Original article

Scand J Work Environ Health 1997;23(6):428-434    pdf

doi:10.5271/sjweh.265 | Issue date: Dec 1997

Respiratory symptoms, pulmonary function and allergy to fur animals among fur farmers and fur garment workers

by Uitti J, Nordman H, Halmepuro L, Savolainen J

Objectives This study determined the prevalence of respiratory symptoms and immediate hypersensitivity to fur allergens among fur farmers and fur garment workers and measured the pulmonary function of these groups of workers.
Methods Fur farmers (N=188) and fur garment workers (N=175) were compared with workers in a factory producing polyvinyl products (N=181) and bank and health center workers (N=118), respectively. The groups were given a self-administered questionnaire, lung function tests (spirometry, diffusing capacity), and skin prick tests to common environmental allergens, and epithelium (hair) and urine of fur animals.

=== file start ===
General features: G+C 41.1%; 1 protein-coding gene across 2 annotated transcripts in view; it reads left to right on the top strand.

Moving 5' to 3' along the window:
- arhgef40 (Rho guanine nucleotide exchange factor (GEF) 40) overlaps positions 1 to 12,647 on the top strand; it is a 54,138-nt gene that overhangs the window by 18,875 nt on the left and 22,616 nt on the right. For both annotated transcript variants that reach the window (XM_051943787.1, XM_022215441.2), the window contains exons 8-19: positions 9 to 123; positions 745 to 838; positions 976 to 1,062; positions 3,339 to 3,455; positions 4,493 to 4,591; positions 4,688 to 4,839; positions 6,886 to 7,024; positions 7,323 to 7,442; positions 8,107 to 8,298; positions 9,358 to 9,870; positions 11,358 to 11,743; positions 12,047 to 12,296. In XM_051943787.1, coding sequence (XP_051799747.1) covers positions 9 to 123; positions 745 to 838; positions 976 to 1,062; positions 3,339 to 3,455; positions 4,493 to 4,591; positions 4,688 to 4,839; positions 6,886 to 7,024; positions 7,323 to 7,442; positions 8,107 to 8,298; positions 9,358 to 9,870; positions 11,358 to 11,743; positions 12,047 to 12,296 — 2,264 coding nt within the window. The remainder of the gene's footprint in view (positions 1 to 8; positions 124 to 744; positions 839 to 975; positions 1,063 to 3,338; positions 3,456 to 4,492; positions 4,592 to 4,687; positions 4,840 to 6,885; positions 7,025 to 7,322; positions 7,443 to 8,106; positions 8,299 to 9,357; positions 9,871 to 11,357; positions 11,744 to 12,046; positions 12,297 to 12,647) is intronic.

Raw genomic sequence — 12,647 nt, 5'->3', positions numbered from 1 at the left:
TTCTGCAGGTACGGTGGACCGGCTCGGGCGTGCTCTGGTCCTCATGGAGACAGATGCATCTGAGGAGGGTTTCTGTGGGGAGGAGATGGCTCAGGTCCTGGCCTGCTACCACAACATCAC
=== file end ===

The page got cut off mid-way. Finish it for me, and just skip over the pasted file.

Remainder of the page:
ResultsRhinitis symptoms and eye complaints were significantly more common among the fur garment workers than among their referents, but were not associated with atopy. Between the fur farmers and their referents, the symptom prevalence did not differ significantly. Smoking explained the lower forced vital capacity and forced expiratory volume in 1 second of the fur garment workers. The prevalence of positive skin tests did not differ significantly between the exposed group and their respective referents. The skin tests showed cross-reactivity between antibodies to fur and domestic animal allergens. As confirmed by a questionnaire sent to former fur workers, selection took place for both groups of fur workers. ConclusionsFur garment workers have an excess of rhinitis and eye symptoms, which primarily appear to be nonimmunologic. Allergy to fur animals forces sensitized workers, especially asthmatics, to leave the trade. A supplementary questionnaire to former workers on pertinent exposures and reasons for leaving a particular job can be recommended for use in prevalence studies.